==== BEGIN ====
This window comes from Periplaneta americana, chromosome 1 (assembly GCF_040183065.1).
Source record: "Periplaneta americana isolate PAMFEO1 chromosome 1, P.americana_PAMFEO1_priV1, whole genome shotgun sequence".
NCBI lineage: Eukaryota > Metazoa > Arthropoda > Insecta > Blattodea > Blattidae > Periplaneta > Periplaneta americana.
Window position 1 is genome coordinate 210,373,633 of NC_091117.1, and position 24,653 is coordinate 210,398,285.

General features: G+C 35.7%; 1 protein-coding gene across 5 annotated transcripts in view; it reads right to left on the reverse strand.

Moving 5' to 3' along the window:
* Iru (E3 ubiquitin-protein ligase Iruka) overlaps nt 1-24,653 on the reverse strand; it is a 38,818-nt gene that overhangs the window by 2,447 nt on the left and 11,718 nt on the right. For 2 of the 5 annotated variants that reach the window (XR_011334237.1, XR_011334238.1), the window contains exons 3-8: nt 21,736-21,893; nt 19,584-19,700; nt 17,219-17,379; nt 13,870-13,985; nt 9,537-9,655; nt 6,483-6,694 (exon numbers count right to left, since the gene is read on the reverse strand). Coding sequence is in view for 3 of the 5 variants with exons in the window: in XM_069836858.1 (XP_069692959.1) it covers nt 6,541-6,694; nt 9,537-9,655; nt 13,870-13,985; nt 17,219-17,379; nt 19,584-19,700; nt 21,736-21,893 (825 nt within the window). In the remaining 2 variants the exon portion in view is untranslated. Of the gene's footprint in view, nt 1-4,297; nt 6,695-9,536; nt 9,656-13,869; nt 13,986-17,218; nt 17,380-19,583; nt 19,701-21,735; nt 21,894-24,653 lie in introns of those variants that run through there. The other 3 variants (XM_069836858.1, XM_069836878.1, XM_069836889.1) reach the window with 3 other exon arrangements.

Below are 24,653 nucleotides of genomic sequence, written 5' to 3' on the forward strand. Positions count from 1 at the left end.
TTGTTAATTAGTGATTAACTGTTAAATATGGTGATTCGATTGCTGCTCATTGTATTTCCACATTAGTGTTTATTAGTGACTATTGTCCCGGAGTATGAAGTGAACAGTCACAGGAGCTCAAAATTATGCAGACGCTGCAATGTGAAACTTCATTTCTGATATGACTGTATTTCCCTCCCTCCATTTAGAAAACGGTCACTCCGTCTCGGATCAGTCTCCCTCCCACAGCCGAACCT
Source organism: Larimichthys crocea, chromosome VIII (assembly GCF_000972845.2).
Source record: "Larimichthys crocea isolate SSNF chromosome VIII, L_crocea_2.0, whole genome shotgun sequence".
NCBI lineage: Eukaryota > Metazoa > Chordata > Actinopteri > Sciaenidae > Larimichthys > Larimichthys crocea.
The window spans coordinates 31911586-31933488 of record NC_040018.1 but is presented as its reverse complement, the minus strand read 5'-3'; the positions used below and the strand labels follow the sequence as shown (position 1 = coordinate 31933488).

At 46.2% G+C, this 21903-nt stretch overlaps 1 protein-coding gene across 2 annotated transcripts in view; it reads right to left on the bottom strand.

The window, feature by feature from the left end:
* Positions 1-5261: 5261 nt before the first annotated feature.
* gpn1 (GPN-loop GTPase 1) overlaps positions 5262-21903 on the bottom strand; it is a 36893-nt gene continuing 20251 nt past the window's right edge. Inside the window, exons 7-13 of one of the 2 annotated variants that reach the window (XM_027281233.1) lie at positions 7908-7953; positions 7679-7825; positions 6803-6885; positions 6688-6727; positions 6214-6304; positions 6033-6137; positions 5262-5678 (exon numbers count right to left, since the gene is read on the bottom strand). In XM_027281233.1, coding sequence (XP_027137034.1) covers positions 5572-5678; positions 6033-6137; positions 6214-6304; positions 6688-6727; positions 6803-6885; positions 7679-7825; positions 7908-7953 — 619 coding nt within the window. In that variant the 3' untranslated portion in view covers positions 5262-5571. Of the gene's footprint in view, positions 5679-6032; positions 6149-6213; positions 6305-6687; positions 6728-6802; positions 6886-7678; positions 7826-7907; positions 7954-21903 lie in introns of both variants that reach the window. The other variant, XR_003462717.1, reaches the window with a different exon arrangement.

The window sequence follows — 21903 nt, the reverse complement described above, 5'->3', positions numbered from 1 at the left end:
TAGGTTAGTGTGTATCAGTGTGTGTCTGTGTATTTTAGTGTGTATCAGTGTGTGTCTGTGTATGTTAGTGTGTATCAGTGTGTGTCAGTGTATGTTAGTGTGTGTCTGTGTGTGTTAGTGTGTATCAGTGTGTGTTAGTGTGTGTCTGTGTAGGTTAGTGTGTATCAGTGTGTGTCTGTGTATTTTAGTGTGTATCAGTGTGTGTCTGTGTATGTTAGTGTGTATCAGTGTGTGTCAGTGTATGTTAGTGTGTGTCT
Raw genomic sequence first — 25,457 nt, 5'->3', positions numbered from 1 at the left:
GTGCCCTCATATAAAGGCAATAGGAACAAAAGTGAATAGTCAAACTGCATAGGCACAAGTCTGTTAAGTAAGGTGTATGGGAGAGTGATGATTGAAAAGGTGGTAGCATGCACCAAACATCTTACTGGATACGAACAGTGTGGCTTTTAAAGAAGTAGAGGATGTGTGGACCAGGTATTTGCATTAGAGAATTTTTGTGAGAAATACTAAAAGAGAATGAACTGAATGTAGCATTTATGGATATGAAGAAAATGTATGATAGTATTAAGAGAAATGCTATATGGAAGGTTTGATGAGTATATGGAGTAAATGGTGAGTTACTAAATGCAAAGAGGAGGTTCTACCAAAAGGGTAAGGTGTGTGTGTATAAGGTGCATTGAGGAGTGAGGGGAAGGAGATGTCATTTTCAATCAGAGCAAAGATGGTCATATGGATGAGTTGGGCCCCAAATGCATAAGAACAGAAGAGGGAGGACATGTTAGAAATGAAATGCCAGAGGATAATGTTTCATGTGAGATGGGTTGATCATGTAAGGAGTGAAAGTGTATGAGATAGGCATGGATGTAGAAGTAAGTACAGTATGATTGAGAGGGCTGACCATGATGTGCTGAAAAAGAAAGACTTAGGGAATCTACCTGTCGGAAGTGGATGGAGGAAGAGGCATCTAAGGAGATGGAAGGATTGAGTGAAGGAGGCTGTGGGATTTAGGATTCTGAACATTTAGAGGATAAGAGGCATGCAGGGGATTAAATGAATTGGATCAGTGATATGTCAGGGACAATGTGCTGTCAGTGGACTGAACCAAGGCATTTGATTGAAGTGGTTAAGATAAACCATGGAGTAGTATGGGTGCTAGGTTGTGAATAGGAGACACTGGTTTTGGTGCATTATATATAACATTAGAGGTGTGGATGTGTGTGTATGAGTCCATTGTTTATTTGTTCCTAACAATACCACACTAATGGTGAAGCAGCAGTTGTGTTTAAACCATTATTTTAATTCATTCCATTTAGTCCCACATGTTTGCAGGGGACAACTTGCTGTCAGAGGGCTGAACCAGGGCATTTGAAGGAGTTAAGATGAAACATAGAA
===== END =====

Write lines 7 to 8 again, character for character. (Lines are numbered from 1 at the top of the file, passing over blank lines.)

* Iru (E3 ubiquitin-protein ligase Iruka) overlaps nt 1-24,653 on the reverse strand; it is a 38,818-nt gene that overhangs the window by 2,447 nt on the left and 11,718 nt on the right. For 2 of the 5 annotated variants that reach the window (XR_011334237.1, XR_011334238.1), the window contains exons 3-8: nt 21,736-21,893; nt 19,584-19,700; nt 17,219-17,379; nt 13,870-13,985; nt 9,537-9,655; nt 6,483-6,694 (exon numbers count right to left, since the gene is read on the reverse strand). Coding sequence is in view for 3 of the 5 variants with exons in the window: in XM_069836858.1 (XP_069692959.1) it covers nt 6,541-6,694; nt 9,537-9,655; nt 13,870-13,985; nt 17,219-17,379; nt 19,584-19,700; nt 21,736-21,893 (825 nt within the window). In the remaining 2 variants the exon portion in view is untranslated. Of the gene's footprint in view, nt 1-4,297; nt 6,695-9,536; nt 9,656-13,869; nt 13,986-17,218; nt 17,380-19,583; nt 19,701-21,735; nt 21,894-24,653 lie in introns of those variants that run through there. The other 3 variants (XM_069836858.1, XM_069836878.1, XM_069836889.1) reach the window with 3 other exon arrangements.

Below are 24,653 nucleotides of genomic sequence, written 5' to 3' on the forward strand. Positions count from 1 at the left end.